1. Memon, RA and Bashir, E. 1995. Extension Methods, National Book Foundation. Islamabad, Pakistan.


Recommended Books:

1. De, Dipak and J. Prabhubasava, 2010. A Handbook of Extension Education. Agrobios, Judhpur, India.

2- Muhammad, S., 2005. Agriculture Extension Strategies and Skills. Unitech Communications, Faisalabad. Pakistan.


  1. Calvert, P., 1990. The Communicator’s Hand Book: Techniques and Technology, Gainesille, USA.


ANIMAL BREEDING AND GENETICS - I 2 (1-1)
Learning outcomes:
At the end of the course, students will be able to:

  1. Describe basic concepts of genetics

  2. Describe gene as unit of inheritance and principles of inheritance

  3. Describe genomic techniques and their application.


Theory:

Genetics; historical development and scope; genetic basis of inheritance, gametogenesis; Mendelism: Mendel's laws, monohybrid and polyhybrid crosses; Probability: concept and laws of probability; Chi-square test and its applications; Modified segregation ratios; Multiple allelomorphism; Polygenic inheritance; Genes and different gene actions: dominance, recessive, epistasis, additive and non-additive gene action; Genetics of sex: sex determining mechanisms, sex linkage and its variation; Pleiotropy; Linkage and crossing over; Gene mutation and chromosomal aberration; Lethal and sub-lethal genes, elimination of lethals from livestock populations and other genetic abnormalities; Genetic engineering: basic concepts of recombinant DNA technology, gene cloning and manipulation; Its application and future; Extra-nuclear inheritance.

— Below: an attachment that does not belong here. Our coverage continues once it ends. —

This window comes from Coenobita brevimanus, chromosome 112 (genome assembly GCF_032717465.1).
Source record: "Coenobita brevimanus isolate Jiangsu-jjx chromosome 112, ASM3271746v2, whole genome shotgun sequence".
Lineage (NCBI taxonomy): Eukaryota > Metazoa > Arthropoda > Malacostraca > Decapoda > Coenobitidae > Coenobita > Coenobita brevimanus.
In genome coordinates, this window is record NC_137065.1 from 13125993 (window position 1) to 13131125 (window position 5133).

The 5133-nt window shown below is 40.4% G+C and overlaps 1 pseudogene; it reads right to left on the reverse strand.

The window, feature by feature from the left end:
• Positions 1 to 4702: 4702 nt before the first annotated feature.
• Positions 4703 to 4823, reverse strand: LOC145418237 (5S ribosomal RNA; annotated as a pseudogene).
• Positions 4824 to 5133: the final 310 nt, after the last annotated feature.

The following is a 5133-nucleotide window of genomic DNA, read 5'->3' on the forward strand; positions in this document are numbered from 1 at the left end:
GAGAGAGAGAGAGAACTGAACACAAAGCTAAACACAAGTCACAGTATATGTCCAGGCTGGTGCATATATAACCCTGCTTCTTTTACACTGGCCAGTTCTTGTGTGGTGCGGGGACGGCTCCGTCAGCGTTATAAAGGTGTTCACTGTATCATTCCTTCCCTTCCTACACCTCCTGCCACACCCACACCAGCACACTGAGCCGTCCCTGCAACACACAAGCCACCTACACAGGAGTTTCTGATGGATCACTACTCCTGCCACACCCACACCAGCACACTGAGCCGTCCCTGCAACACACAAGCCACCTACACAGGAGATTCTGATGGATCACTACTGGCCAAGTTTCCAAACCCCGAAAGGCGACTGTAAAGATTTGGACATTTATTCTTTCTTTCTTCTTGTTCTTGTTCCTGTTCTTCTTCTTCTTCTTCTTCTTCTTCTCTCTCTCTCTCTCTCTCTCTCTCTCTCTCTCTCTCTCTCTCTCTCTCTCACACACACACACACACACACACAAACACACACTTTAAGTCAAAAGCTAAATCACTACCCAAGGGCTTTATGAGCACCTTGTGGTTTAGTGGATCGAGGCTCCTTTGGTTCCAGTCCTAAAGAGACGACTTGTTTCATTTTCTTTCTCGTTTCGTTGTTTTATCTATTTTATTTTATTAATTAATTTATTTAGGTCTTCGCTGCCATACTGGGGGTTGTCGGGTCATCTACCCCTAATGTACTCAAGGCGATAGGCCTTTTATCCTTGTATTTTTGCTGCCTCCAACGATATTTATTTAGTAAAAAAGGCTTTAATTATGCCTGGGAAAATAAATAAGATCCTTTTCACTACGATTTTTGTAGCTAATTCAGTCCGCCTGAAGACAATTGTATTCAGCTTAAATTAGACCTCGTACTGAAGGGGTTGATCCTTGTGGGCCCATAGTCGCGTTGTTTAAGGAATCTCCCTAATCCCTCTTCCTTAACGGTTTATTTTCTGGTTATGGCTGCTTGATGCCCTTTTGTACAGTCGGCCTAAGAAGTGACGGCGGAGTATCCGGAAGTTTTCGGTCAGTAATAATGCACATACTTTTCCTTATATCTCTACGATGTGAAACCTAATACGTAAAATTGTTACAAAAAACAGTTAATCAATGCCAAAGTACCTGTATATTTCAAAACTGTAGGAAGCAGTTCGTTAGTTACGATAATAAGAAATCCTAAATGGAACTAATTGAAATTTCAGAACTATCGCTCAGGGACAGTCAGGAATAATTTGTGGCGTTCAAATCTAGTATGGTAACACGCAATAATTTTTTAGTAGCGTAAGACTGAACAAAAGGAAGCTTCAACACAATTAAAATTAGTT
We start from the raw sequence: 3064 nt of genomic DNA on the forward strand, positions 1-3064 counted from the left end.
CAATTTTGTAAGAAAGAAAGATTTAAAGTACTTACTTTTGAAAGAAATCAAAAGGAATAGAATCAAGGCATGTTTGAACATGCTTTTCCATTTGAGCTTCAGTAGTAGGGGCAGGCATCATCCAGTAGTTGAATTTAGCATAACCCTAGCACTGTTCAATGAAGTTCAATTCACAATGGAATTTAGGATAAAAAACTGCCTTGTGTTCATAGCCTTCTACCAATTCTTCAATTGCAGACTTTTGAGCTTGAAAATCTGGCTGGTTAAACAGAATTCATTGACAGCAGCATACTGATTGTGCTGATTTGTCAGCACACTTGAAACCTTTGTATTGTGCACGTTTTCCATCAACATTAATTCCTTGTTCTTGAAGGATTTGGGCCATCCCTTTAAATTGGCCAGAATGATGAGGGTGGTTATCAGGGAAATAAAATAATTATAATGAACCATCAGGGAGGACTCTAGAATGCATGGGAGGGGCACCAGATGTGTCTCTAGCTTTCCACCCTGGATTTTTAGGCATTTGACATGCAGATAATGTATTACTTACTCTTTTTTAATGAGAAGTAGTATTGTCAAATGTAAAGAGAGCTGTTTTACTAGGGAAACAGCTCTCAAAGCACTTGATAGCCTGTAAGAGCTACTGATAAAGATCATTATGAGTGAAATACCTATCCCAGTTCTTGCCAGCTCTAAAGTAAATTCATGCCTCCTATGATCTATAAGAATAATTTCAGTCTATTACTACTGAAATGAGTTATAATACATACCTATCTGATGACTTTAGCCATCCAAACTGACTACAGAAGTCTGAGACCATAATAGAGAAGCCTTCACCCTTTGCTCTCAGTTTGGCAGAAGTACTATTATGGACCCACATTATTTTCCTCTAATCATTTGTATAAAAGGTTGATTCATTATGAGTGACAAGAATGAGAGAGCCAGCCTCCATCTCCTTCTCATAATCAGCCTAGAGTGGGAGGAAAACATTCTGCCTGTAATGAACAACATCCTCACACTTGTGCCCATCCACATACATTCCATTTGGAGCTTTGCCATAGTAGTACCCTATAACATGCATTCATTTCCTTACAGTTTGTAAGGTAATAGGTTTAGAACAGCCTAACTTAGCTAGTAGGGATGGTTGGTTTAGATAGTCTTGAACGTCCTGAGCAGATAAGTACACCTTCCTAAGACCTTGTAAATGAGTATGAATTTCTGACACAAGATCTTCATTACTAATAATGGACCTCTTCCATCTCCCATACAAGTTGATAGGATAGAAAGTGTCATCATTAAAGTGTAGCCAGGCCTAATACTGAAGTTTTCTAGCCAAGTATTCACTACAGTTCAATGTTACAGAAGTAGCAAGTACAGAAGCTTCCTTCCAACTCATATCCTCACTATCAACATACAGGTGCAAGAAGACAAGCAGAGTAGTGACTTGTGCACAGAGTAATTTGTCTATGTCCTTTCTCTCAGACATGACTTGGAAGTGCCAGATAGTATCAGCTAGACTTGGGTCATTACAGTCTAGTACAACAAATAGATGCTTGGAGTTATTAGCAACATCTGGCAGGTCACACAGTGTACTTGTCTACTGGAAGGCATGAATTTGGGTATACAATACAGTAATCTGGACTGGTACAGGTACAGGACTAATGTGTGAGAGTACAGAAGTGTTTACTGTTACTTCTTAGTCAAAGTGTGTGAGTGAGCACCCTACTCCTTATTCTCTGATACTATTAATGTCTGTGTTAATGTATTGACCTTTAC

Practical:

Microscopic studies on the animal cells undergoing mitosis and meiosis; Exercises on Mendelian and modified segregation ratios; Karyotyping and Banding for detecting chromosomal abnormalities; Genomic DNA isolation, purification and separation on gel electrophoresis; Quantification and storage; Primers, Polymerase chain reaction (PCR); DNA fingerprinting by using restriction fragment length polymorphism (RFLP), random amplified polymorphic DNA (RAPD), and amplified fragment length polymorphism (AFLP); DNA sequencing and genotyping; Basic alignment of sequences.